Smart checklists make you think

The power of checklists in other disciplines

In other mature disciplines like medicine, aviation, construction where the impact of simple defects is enormous, it is smart checklists that have come to the rescue and saved millions of dollars and saved many lives.

The Checklist Manifesto  by Atul Gawande, a surgeon, extols the power of checklist. He states that any problem can be categorised into simple, complex and complicated, and how the smart checklists can solve these.

‘Simple’ problems are those that are individualistic in nature with a set of stuff to be done, while ‘Complicated’ problems implies multiple teams/people coordination/timing issues, and ‘Complex’ problem is where outcomes are different despite same application.

Checklists are not mindless compliance

Smart checklists are not about mindless compliance, not about ticking boxes, it is really about tickling the brain to think better and ensure fault-proofing rapidly. In our industry, checklists have been seen a cheap brainless activity that is about ticking the checkboxes, and therefore presumed to be useless.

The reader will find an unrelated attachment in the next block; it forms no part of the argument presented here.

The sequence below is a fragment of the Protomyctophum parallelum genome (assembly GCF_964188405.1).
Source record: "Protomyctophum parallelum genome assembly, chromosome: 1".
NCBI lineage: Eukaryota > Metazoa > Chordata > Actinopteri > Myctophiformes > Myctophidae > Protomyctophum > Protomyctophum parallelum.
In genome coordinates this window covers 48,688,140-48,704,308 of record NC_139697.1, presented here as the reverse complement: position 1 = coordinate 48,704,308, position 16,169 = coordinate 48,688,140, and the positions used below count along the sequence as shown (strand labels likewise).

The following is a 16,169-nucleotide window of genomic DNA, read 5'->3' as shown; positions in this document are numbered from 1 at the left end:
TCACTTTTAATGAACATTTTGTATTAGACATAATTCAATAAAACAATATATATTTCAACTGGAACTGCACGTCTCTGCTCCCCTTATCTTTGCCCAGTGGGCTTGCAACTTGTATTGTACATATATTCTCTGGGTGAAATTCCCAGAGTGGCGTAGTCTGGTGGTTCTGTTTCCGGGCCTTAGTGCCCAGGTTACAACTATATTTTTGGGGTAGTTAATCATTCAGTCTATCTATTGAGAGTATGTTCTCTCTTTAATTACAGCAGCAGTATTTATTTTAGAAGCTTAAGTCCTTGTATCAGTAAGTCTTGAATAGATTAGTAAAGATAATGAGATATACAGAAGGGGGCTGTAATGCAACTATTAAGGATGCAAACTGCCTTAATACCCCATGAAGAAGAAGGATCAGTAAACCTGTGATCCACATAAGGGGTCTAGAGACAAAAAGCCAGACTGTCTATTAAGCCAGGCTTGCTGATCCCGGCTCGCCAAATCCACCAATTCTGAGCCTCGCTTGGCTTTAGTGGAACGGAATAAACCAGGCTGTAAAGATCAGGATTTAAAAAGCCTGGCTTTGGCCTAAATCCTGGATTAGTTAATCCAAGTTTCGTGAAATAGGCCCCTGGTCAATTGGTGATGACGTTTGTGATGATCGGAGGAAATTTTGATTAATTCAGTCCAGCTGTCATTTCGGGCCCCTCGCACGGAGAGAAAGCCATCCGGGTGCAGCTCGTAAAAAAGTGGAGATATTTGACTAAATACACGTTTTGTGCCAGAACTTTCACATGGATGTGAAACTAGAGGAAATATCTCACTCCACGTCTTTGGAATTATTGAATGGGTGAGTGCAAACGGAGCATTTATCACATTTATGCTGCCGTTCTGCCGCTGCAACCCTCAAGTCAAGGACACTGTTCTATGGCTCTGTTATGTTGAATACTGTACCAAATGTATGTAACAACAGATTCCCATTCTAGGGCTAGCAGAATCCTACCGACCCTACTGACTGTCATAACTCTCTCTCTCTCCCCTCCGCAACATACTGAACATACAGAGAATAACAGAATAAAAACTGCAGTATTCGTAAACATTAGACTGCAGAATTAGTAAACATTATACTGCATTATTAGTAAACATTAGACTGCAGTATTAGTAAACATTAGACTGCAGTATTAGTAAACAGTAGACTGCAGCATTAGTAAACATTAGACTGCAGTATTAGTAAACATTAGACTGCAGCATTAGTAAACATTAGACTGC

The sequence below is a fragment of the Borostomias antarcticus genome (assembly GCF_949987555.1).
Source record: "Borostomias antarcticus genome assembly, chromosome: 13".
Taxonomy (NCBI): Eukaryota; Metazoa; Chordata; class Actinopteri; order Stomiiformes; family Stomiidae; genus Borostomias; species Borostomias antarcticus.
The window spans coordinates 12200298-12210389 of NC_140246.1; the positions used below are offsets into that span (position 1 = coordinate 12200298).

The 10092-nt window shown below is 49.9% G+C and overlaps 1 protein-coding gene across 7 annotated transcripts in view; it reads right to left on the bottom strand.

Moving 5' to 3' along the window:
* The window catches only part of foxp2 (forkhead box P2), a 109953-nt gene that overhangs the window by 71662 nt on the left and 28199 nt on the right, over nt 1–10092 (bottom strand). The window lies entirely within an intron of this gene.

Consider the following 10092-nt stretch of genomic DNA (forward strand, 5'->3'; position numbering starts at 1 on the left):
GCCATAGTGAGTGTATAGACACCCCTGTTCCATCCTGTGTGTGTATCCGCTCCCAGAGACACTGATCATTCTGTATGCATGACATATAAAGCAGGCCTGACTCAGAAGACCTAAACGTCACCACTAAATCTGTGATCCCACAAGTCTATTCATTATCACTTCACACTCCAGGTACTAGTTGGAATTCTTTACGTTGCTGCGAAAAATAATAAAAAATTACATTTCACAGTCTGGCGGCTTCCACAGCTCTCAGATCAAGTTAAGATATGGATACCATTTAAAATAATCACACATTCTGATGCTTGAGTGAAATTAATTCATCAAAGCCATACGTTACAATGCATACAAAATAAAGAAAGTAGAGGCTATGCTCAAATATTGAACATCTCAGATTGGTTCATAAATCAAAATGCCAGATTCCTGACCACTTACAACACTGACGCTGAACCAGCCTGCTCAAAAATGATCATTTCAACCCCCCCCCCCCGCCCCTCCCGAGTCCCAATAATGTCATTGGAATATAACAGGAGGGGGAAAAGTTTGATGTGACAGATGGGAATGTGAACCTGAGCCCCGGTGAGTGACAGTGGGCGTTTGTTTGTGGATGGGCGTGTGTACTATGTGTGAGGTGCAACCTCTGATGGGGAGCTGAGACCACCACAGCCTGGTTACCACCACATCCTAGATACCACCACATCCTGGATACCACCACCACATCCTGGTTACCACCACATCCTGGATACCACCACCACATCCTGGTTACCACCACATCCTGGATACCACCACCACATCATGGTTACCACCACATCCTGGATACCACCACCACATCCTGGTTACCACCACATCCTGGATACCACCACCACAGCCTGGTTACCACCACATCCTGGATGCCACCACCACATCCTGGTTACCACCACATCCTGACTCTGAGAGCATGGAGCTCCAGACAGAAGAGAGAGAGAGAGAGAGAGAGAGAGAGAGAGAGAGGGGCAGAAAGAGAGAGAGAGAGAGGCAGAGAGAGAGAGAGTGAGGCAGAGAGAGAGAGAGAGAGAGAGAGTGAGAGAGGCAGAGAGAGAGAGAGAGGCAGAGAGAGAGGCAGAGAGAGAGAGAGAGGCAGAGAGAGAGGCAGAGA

Smart checklists make you think

To solve complex problems, “push the power of decision making from a central authority to the periphery, allowing people to make decision and take responsibility”  (Atul Gawande).

The checklist needs to allow for judgement to be used in the tasks rather than enforce compliance, so that actions may be taken responsibly. Hence, a smart checklist is about enabling your thinking process by having:

  • Set of checks to ensure stupid but critical stuff is not overlooked
  • Set of checks to ensure coordination
  • To enable responsible actions to be taken without having to ask for authority.